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Can baking be made accessible?

Ross_ScopeRoss_Scope Scope community team Posts: 2,883 Disability Gamechanger
edited October 2020 in Coffee lounge

Hello :) 

This week is National Baking Week, and I thought I would mark the occasion by having a go at baking using all of my assistive kitchen equipment, to see how accessible I can make the process for a visually impaired person.

I made classic scones, because it was one of few recipes I found that was both manageable for a rookie baker and would enable me to use most of my assistive equipment.

Ingredients

  • 350g self-raising flour, plus more for dusting
  • 1 teaspoon baking powder
  • 85g butter, cut into cubes
  • 3 tablespoons caster sugar
  • 175ml milk
  • 1 tsp vanilla extract (optional)
  • Beaten egg, to glaze
  • Jam and clotted cream to serve with (optional).

Method

1. Heat the oven to 220C/200C fan/gas 7 - The numbers on ovens are so small these days, that it's almost impossible for me to set it to the right temperature without some kind of assistance. In this case, I use bump dots, which are like tactile stickers that help me locate certain points on the oven and other household appliances like the microwave and washer. When I first got the bump dots, my wonderful girlfriend helped me place several of them on the oven in key locations, so that all I have to do is turn the knob to where the tactile dot is. Genius!

2. Now on to the fun stuff! First, start by tipping  the self-raising flour into a large bowl with a quarter of a teaspoon of salt and the baking powder, and mix it all together. I measured everything out using talking weighing scales, which also have a large print screen for those with some useful vision. It can measure liquids and solids, so I need to simply place my bowl on the scales, press the left button to toggle the measurement (which in this case is grams) and then press the right button to return the measurement to 0. After each press of a button, the loud and clear voice announces what is happening and as I weigh out my ingredients, it will announce the quantity about a second or two after I stop adding to the bowl.


image of talking weighing scales with the number currently at zero


3. Next, add the butter, then rub in with your fingers until the mix looks like fine crumbs, see below an image of the butter weighed out on my talking scales. Following this, stir in the caster sugar.


image of cubed butter in a small bowl weighed out on the talking weighing scales

 

4. Put the milk into a cup and heat in the microwave for about 30 seconds until warm, but not hot.  Then add the vanilla extract to the milk. When weighing out the milk, I again used my talking weighing scales, but first I pressed the left button to change the unit to millilitres. I placed my cup on the scales, reset the weight to 0 and then proceeded to measure out the milk..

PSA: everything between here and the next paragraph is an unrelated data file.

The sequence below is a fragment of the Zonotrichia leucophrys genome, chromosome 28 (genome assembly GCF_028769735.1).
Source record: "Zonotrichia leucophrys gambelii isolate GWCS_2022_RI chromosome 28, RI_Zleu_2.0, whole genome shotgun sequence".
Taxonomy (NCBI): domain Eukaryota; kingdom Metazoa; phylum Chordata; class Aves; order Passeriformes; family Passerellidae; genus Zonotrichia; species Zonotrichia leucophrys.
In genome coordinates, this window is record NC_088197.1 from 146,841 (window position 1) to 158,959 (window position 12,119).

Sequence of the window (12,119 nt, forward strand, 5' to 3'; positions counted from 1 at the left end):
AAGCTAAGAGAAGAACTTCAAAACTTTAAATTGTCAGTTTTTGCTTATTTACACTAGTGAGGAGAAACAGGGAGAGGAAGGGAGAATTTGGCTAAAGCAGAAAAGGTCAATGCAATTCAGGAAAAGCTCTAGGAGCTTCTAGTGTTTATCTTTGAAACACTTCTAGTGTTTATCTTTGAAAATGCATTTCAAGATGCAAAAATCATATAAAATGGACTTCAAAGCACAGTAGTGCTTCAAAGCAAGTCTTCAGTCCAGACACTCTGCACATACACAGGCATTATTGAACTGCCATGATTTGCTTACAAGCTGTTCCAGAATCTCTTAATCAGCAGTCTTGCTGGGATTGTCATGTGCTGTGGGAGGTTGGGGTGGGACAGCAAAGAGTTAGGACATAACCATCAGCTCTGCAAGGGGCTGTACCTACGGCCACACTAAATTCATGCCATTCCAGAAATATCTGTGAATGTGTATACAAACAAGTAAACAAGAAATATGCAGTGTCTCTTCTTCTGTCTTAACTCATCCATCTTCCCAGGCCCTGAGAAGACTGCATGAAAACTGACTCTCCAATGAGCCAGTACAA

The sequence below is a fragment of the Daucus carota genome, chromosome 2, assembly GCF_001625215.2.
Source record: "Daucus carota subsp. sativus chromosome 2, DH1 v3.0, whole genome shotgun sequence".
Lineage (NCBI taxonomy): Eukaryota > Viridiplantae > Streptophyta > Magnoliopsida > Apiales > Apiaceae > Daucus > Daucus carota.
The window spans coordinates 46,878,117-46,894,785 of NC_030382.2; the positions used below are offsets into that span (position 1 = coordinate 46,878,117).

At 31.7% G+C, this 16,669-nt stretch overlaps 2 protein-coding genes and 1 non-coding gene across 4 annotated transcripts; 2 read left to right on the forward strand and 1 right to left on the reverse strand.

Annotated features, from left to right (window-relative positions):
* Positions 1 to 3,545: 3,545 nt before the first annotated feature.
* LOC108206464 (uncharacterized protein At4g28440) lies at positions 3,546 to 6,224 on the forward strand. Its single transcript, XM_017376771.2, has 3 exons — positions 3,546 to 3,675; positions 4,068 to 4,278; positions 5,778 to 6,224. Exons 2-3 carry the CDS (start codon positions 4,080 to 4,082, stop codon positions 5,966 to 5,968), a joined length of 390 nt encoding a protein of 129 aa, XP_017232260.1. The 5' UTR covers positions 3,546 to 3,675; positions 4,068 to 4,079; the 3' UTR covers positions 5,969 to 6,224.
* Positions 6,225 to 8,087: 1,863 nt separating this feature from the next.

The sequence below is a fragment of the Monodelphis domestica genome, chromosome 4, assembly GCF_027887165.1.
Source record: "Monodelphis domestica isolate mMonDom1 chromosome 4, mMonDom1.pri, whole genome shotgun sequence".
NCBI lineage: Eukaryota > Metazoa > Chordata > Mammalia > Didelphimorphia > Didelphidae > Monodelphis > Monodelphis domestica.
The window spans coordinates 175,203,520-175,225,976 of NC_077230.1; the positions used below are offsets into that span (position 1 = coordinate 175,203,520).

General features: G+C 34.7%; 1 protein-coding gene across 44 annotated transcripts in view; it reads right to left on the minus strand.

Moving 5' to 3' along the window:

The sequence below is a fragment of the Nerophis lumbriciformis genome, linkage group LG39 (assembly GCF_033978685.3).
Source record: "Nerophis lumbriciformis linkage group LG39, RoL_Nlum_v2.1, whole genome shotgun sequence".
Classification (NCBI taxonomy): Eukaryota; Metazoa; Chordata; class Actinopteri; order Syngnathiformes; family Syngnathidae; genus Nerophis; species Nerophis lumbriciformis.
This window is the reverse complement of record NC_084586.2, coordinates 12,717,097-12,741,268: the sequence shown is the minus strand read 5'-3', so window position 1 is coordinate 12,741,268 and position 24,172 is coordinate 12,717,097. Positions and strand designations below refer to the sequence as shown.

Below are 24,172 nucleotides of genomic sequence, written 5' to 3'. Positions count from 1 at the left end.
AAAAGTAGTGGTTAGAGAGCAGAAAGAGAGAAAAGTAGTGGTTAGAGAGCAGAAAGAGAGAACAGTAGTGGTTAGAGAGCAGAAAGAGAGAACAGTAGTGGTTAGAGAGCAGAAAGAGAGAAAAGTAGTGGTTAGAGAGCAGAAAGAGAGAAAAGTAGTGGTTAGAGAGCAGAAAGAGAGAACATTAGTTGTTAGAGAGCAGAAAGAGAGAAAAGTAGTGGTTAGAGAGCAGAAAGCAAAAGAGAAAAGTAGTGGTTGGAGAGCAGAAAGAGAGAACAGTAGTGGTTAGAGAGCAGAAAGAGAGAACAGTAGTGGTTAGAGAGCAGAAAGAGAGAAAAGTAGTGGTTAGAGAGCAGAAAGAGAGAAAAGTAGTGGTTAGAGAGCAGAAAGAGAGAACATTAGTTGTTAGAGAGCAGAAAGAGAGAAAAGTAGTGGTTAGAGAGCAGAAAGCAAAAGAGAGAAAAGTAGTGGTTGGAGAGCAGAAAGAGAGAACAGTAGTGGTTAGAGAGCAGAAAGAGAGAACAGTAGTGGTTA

In this step, I'm using another small but brilliant assistive kitchen device, a liquid level indicator, which will hook over the rim of whatever kind of liquid holder I'm using and let me know if it's getting close to full or nearly overflowing. It does this through vibratory and audio feedback, which is quite loud and sometimes makes me jump :D In this particular situation, all is fine, the quantity of milk isn't enough to trigger the indicator, but it's always good to have it there, in case I accidently weigh out too much.

 

glass of milk sat on top of the oven with the liquid level indicator hooked over the rim at the top of the glass


5. Before proceeding with the mix, put a baking tray in the oven to make sure it’s nice and hot for when the scones are ready to go on it.

Now, back to the mixing bowl…

6. Make a well in the mixture and add the entirety of the liquid in one go, then start to combine everything together with a cutlery knife. Everything will seem pretty wet at first, but it will slowly come together into a ball of dough. I used a bit more flour during the process but that is optional.

7. Now that the dough is ready to go, scatter some flour onto the work surface and tip the dough out. Then dredge the dough and your hands with a little more flour and fold the dough over a few times until it’s a little smoother. Pat into a round shape about 3 or 4cm deep. Take a 5cm cutter and dip it into some flour. Plunge into the dough, then repeat until you have however many scones you’ve been able to cut. Then make another round shape with what is left of the dough and cut again. Repeat until you've used up all the dough.

8. Before they go in the oven, brush the tops of the scones with a beaten egg and set carefully on the hot baking tray. I'm quite susceptible to accidentally burning myself when using the oven, so I always use thick oven gloves when putting things in and taking things out.

9. Bake for 10 minutes until risen and golden on the top.


image of the baked scones sat on a plate


And here's the end result, not bad for a relatively rookie baker, and they taste yummy too! I like my scones on the bigger side.

How do you make baking accessible?

Making these scones would have been much more difficult for me, if not impossible, without all the assistive kitchen equipment I use. I'd love to hear about how you make baking easier for you, or how you'd like to make it easier in the future. Is baking accessible? 
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